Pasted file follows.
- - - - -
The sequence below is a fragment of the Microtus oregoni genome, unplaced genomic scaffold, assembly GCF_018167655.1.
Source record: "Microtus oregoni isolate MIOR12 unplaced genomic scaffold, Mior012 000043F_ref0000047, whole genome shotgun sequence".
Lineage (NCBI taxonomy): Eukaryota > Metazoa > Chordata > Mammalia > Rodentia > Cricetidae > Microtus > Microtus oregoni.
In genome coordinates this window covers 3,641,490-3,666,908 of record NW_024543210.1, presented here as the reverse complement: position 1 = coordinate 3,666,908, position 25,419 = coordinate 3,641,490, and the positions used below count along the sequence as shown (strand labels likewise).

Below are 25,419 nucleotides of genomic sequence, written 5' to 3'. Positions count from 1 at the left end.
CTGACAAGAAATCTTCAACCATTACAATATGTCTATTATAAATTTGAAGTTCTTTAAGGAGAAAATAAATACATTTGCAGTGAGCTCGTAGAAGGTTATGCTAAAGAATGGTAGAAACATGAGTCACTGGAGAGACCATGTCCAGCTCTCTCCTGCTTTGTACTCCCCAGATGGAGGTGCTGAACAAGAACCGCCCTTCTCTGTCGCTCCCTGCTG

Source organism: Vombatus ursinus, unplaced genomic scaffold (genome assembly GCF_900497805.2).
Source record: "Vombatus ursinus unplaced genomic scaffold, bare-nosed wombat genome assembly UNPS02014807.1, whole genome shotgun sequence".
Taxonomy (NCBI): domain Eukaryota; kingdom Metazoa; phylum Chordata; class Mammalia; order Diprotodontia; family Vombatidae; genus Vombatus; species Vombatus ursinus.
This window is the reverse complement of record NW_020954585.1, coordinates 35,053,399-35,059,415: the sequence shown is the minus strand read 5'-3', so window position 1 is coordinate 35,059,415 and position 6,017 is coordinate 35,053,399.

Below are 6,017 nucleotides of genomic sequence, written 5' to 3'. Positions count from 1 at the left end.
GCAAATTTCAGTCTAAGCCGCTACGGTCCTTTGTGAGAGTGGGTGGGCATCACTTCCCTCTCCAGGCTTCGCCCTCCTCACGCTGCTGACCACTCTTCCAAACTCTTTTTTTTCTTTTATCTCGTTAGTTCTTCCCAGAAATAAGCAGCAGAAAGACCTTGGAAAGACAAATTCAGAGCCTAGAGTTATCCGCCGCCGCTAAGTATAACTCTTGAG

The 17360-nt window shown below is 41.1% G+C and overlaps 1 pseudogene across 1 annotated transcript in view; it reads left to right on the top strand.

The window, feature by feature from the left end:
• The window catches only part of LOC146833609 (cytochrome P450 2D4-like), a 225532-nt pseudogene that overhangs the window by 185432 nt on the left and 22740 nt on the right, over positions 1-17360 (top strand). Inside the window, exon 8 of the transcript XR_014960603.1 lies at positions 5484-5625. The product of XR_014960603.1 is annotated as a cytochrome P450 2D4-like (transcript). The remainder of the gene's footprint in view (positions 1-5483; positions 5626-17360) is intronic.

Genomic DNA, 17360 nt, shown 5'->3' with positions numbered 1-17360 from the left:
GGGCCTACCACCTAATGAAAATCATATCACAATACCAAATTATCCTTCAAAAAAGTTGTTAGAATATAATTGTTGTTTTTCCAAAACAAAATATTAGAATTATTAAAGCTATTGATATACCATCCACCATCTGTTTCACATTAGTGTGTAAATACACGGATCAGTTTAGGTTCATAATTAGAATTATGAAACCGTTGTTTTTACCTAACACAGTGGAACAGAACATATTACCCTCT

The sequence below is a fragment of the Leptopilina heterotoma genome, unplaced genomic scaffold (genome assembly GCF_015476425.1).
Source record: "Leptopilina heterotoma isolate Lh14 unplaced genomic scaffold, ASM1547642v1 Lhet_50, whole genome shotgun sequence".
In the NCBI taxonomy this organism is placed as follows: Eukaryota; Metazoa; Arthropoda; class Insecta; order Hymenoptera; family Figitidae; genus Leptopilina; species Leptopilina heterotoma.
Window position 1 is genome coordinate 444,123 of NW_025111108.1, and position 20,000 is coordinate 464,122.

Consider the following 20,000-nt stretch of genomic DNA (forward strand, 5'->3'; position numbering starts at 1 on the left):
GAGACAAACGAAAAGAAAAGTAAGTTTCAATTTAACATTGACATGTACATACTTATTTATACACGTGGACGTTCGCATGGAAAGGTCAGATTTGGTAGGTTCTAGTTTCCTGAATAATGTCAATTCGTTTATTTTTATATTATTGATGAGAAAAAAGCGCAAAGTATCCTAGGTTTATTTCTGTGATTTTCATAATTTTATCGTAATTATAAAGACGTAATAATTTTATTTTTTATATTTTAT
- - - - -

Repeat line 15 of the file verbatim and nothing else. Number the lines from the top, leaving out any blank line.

• The window catches only part of LOC146833609 (cytochrome P450 2D4-like), a 225532-nt pseudogene that overhangs the window by 185432 nt on the left and 22740 nt on the right, over positions 1-17360 (top strand). Inside the window, exon 8 of the transcript XR_014960603.1 lies at positions 5484-5625. The product of XR_014960603.1 is annotated as a cytochrome P450 2D4-like (transcript). The remainder of the gene's footprint in view (positions 1-5483; positions 5626-17360) is intronic.